BRUSSELS, Belgium, March 14: European Union leaders appealed to China on Friday to show restraint toward demonstrators in Tibet and France's foreign minister said Paris was keeping its options open on whether to take further measures, possibly relating to the Olympics.
The EU statement steered clear of any mention of the Aug. 8-24 Beijing Games, but when asked whether France was not going to take action on the Olympics, Foreign Minister Bernard Kouchner said "wait," adding mockingly "we can do nothing"
The statement "makes no mention of the Olympics, but we can talk," Kouchner said.
He said France was not backing a boycott of the Olympics. "But France can draw the attention to the link between the Olympic Games and this Tibetan aspiration, which China has to take into account," Kouchner said.
EU foreign policy chief Javier Solana sought to assuage the Beijing authorities. "As far as the Olympic Games are concerned I intend to be there," he told reporters.
Kouchner said the EU's condemnation of China's handling of protests in Tibet was strong considering it came from the entire 27-nation bloc.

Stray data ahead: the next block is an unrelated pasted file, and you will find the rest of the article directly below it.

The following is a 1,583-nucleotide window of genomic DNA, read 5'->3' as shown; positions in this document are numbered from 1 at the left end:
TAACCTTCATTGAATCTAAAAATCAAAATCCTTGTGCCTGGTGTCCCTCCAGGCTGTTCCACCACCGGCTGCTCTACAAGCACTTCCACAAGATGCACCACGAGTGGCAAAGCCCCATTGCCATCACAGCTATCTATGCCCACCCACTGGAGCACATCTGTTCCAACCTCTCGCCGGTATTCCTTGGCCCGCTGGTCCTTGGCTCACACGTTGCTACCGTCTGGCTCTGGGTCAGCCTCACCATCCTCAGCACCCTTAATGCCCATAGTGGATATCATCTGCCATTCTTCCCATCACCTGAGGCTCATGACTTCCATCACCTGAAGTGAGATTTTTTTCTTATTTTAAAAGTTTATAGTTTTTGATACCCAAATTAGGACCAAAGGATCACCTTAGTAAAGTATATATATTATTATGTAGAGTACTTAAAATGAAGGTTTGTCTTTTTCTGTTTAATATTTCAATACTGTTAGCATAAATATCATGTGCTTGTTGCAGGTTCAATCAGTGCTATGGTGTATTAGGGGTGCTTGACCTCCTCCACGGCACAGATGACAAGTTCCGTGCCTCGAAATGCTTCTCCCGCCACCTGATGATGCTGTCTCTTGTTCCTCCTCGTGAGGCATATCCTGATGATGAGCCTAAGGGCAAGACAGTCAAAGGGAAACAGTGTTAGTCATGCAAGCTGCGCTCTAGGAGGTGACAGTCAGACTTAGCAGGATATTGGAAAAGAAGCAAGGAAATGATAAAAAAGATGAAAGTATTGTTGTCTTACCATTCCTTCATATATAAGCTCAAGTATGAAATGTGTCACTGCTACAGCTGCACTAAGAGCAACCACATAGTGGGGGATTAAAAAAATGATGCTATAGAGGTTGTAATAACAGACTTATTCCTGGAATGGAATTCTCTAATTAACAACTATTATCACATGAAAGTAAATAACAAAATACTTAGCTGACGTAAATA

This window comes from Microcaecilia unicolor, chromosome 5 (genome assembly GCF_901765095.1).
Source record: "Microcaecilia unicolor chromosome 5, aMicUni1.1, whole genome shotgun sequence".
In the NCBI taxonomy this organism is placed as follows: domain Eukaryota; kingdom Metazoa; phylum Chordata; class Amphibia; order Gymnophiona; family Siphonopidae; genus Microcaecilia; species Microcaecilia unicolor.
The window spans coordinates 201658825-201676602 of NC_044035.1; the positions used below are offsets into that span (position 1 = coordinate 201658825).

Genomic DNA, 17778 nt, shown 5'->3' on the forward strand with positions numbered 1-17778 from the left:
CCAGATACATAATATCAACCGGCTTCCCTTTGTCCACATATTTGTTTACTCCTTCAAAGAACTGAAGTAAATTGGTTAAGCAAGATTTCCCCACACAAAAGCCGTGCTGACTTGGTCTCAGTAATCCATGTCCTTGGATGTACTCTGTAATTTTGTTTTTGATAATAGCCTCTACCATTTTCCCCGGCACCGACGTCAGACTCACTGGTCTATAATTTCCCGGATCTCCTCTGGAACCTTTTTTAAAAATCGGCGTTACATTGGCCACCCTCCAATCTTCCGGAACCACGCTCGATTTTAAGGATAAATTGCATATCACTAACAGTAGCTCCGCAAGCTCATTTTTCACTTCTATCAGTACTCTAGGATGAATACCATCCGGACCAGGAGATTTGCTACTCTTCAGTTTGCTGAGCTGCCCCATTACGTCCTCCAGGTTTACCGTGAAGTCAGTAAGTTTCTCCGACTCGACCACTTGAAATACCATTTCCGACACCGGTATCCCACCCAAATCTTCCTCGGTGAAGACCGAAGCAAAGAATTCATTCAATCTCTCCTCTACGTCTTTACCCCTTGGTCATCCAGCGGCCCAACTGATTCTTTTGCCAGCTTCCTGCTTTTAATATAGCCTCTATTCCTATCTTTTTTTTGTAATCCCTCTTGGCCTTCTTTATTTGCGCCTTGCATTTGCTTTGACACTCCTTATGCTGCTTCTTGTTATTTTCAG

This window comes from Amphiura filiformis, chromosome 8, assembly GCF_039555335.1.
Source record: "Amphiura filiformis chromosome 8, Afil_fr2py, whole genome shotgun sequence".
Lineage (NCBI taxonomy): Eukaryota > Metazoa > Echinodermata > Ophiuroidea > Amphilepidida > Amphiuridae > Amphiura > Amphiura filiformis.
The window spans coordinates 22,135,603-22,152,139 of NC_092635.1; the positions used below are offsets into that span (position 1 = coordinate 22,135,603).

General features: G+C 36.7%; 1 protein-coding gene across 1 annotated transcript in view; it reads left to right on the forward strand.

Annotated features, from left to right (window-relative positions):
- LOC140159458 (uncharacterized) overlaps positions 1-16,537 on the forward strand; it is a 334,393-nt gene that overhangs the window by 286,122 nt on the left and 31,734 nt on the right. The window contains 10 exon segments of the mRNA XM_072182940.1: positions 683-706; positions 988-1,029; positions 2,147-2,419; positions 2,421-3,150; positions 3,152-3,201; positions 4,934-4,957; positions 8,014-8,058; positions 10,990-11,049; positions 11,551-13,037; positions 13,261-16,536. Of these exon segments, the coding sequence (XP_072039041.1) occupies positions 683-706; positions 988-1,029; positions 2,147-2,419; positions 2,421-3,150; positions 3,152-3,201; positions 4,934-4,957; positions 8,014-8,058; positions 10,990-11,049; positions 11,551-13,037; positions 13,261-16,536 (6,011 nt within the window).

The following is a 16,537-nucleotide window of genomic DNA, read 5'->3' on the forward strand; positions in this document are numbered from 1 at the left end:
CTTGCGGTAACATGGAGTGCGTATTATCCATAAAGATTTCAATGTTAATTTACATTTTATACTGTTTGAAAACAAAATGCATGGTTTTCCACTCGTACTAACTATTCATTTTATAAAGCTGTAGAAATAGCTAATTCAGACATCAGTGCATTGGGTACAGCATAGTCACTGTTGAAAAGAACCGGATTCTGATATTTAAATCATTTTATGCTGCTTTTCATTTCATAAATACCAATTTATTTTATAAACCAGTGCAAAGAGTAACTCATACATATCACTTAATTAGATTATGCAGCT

The appeal came after reports of gunfire during the largest demonstrations in the Tibetan capital in nearly two decades.
British Foreign Secretary David Miliband insisted that «all European countries will be seeking clarification,» on the days of rioting and demonstrations in the streets of Tibet's ancient capital, Lhasa, to protest Chinese rule.
"There are two messages, one is the need for restraint, the others is that substantive dialogue is the only way forward," Miliband said.
Olympic organizers have been extremely touchy about political criticism, hoping the Games will be a celebration of the country's coming of age as a world power.
International Olympic Committee President Jacques Rogge has said his organization should not be pressuring China about its human rights record, arguing it is better to leave such issues to the politicians. The EU took up that challenge on Friday.
This week marked the anniversary of the 1959 uprising that forced the Dalai Lama into exile, and Tibetan exiles around the world used the day to protest China's hosting of the summer Olympics.
Exiles demonstrated in New Delhi, India, and Katmandu, Nepal. In Dharmsala, India, hundreds of Tibetans started a six-month march to their homeland.
Witnesses in Lhasa on Friday reported hearing gunfire and seeing vehicles in flames in the city's main Barkor shopping district. Crowds hurled rocks at security forces and at restaurant and hotel windows.
The protests that began Monday, initially led by hundreds of Buddhist monks, appeared to be attracting large numbers of Tibetans.